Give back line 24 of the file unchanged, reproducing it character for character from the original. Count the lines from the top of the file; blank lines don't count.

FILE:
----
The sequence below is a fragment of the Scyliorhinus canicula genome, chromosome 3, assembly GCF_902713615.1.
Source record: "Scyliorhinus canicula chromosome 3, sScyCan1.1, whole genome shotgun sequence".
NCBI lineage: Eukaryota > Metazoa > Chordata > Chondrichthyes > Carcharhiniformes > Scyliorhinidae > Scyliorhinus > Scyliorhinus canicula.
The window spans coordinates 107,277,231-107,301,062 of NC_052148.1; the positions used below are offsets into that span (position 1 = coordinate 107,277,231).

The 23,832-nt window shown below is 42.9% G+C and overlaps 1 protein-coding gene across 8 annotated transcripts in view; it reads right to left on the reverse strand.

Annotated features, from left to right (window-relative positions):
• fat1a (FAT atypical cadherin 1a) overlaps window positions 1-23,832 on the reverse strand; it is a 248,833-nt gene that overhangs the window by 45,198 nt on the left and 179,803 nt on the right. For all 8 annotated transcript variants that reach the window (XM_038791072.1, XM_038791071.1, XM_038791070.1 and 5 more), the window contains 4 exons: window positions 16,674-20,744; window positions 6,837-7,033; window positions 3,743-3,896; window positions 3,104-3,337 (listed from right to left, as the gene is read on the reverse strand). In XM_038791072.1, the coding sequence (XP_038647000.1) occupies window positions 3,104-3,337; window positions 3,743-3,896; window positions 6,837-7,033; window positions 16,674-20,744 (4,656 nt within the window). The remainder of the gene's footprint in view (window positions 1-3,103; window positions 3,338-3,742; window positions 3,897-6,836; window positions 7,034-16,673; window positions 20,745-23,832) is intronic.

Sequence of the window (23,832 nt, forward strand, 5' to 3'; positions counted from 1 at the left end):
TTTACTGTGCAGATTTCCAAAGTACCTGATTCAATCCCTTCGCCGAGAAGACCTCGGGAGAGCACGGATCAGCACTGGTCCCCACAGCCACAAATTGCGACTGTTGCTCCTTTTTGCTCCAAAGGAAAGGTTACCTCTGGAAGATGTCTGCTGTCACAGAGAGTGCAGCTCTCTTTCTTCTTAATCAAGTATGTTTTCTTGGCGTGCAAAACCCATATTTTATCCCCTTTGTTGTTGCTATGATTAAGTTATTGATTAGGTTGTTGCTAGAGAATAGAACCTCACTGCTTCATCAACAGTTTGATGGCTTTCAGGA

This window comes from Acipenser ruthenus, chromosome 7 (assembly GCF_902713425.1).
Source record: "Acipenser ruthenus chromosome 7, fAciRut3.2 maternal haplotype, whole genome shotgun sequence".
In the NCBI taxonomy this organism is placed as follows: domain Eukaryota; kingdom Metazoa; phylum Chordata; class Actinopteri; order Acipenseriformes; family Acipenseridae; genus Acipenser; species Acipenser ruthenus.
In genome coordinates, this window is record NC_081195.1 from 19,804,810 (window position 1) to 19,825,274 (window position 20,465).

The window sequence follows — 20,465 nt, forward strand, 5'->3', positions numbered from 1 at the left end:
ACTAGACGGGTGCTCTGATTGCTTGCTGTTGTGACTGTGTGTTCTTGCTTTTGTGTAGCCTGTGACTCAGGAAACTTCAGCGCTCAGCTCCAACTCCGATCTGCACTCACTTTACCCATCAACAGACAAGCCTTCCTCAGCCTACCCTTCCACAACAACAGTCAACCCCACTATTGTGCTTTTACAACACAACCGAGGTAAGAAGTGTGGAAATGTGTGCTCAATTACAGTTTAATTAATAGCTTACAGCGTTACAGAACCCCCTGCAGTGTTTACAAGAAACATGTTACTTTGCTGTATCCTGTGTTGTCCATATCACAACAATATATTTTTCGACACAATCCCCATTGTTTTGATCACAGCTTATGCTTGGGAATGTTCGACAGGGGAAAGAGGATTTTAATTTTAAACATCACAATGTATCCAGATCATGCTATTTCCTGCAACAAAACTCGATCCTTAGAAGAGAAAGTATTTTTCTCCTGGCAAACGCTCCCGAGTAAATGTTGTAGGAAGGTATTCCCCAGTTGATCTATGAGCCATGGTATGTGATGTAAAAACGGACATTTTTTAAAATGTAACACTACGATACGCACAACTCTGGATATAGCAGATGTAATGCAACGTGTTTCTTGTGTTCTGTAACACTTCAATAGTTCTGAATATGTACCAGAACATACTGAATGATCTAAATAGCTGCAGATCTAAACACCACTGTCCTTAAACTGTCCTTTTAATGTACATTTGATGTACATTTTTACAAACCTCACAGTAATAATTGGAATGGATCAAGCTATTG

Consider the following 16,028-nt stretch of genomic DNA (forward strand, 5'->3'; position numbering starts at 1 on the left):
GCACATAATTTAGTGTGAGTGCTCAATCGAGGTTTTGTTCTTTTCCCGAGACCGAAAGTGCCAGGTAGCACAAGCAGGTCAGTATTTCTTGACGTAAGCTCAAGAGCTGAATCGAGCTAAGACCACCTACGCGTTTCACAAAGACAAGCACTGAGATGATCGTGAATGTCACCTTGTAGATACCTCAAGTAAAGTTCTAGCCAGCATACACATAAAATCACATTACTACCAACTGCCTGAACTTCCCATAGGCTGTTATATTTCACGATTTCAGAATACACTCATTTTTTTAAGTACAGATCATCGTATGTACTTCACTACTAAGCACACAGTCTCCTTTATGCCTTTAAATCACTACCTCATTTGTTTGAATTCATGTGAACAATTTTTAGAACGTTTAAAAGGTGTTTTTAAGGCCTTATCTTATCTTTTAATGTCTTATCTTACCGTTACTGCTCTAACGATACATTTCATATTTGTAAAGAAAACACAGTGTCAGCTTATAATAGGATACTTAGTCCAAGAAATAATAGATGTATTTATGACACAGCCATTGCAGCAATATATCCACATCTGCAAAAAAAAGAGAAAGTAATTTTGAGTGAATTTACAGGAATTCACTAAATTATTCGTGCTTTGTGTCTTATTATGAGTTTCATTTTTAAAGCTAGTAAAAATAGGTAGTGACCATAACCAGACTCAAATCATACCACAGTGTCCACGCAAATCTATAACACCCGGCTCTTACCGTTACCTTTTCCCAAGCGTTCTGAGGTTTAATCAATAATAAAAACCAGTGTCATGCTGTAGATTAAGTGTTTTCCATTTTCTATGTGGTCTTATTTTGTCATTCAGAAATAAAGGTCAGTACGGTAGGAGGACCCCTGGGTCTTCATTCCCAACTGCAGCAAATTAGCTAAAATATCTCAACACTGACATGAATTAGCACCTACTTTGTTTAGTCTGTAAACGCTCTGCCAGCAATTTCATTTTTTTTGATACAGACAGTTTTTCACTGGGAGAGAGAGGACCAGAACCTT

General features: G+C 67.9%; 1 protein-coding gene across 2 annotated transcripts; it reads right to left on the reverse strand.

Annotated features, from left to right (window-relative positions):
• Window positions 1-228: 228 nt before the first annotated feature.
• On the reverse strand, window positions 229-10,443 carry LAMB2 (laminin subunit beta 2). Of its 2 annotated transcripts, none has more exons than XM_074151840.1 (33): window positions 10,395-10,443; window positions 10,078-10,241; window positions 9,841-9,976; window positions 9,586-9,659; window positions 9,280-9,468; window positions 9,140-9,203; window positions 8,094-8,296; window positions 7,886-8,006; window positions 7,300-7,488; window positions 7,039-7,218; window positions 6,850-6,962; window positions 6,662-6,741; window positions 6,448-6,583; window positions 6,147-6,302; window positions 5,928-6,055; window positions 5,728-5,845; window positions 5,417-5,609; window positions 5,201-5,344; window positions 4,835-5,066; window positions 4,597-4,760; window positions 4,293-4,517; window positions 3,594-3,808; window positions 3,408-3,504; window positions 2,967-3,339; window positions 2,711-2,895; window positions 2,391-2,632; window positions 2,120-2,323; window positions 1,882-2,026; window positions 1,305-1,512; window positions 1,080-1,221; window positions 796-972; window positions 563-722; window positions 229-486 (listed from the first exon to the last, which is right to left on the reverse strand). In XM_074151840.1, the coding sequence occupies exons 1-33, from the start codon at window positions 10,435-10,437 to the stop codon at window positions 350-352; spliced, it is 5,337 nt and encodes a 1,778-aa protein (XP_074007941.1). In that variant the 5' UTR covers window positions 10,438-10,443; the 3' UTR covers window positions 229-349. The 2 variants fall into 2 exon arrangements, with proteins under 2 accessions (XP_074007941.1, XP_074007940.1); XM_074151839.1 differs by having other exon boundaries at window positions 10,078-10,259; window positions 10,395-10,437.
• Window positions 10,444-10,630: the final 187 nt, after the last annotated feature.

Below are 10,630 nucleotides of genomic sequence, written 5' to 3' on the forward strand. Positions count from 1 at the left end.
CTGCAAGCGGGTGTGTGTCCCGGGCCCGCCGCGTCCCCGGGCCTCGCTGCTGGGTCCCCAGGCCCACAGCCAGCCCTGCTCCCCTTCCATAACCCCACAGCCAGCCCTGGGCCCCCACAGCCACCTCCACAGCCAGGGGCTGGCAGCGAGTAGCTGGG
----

CTGCAAGCGGGTGTGTGTCCCGGGCCCGCCGCGTCCCCGGGCCTCGCTGCTGGGTCCCCAGGCCCACAGCCAGCCCTGCTCCCCTTCCATAACCCCACAGCCAGCCCTGGGCCCCCACAGCCACCTCCACAGCCAGGGGCTGGCAGCGAGTAGCTGGG